HARRISBURG, Pa. (WHTM) — Eight more counties have been added to Pennsylvania’s Spotted Lanternfly quarantine zone ahead of the 2021 spring hatch bringing the total to 34 counties.

The Spotted Lanternfly (SLF) is an invasive planthopper native to Asia first discovered in PA in Berks County in 2014 according to the Pennsylvania Department of Agriculture.

The SLF feeds on sap from a host of plants but prefers plants important to Pennsylvania’s economy including grapevines, maples, black walnut, birch and willow.

“The Spotted Lanternfly is more than a pest in the literal sense,” said Agriculture Secretary Russell Redding. “It’s wreaking havoc for home and business owners, kids who just want to play outside, Pennsylvania agriculture and the economy of the state we all call home.”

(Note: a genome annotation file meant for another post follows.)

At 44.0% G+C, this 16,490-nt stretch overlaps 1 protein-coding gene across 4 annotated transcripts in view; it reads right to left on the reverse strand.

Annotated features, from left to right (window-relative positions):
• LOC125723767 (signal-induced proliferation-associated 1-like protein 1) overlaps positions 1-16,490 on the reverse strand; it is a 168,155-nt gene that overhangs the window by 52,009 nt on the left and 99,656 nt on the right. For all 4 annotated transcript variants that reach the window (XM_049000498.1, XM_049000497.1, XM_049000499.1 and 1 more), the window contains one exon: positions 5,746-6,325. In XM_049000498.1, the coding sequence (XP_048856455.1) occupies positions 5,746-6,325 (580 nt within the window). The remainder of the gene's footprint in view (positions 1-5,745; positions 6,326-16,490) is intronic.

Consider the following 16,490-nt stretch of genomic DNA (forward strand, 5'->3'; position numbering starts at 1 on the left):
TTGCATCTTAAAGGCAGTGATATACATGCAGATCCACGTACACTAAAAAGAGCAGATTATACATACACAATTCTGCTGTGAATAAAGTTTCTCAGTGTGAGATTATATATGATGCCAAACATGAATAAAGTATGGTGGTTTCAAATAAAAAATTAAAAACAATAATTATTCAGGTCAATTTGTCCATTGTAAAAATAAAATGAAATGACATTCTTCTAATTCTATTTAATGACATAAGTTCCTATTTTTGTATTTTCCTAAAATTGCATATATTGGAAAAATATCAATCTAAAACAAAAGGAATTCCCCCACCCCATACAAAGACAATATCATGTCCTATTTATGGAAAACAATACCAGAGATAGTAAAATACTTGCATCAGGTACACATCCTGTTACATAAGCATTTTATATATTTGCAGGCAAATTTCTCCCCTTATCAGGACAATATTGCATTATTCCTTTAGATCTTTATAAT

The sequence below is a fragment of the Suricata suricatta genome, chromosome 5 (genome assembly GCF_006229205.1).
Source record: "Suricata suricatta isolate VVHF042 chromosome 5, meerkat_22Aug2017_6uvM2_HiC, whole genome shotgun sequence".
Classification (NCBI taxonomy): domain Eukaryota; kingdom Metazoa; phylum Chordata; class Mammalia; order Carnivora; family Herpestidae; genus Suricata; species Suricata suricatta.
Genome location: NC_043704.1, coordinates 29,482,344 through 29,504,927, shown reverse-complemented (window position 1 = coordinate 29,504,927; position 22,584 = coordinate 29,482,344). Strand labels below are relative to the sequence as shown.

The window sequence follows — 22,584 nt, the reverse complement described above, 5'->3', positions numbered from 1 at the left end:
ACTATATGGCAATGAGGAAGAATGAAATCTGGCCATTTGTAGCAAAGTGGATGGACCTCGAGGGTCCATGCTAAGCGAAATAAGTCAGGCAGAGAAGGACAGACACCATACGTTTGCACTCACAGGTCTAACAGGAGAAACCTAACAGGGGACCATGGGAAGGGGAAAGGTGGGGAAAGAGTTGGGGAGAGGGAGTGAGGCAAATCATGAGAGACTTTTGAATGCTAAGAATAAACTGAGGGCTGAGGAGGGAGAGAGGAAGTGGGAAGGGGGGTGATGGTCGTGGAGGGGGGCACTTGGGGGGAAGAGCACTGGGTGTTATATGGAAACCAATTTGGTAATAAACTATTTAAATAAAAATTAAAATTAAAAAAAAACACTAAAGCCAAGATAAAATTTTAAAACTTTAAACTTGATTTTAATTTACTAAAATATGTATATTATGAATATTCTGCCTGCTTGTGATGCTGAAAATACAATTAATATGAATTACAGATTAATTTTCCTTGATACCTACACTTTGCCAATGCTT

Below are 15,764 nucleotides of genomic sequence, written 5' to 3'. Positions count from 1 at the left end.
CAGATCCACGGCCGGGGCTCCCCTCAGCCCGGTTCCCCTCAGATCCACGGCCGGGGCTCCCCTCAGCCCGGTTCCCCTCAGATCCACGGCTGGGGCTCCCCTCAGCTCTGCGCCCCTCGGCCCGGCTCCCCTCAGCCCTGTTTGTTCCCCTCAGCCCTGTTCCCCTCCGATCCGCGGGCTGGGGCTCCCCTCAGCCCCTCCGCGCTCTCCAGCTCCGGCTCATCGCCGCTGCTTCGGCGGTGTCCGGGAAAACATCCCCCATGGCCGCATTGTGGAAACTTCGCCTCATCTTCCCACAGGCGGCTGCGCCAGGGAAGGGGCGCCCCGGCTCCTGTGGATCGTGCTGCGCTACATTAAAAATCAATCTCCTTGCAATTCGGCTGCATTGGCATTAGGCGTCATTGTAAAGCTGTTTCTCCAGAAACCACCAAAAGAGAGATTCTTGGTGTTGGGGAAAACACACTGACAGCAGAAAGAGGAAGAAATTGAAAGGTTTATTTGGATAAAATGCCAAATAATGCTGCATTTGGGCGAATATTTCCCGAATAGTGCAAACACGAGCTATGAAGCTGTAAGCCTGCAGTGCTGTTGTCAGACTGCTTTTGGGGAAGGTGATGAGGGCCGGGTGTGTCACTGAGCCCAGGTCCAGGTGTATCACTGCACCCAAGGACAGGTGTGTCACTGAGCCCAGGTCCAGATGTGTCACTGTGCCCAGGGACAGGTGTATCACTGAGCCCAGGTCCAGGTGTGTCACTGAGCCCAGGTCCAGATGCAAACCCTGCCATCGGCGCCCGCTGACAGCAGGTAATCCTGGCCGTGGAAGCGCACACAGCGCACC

The new eight counties added to the quarantine for 2021 include Cambria, Cameron, Franklin, Lackawanna, Montour, Pike, Wayne, and Westmoreland are not completely infested, but rather have a few municipalities with a known infestation.

“When we expand the quarantine, our goal is to slow the spread of the Spotted Lanternfly,” said Dr. Ruth Welliver, director of the department’s Bureau of Plant Industry. “With continued aggressive treatment and monitoring, and an actively engaged community, we can help ensure families and businesses in these new counties aren’t inconvenienced by widespread infestation.”

New to Pennsylvania’s fight against the Spotted Lanternfly, there is a weapon in Dauphin County to detect the pest, and Pennsylvania is the only one in the nation to have her.

Quick, aggressive treatment to newly identified populations of Spotted Lanternfly in Pennsylvania has been funded through the Rapid Response Disaster Readiness line of Governor Wolf’s Pennsylvania Farm Bill for the past two years. The 2021-22 PA Farm Bill proposes another $3 million to combat Spotted Lanternfly.

“Whether you think it’s your job or not, we need every Pennsylvanian to keep their eyes peeled for signs of this bad bug – to scrape every egg mass, squash every bug, and report every sighting, said Redding. “We need to unite in our hatred for this pest for our common love: Pennsylvania.”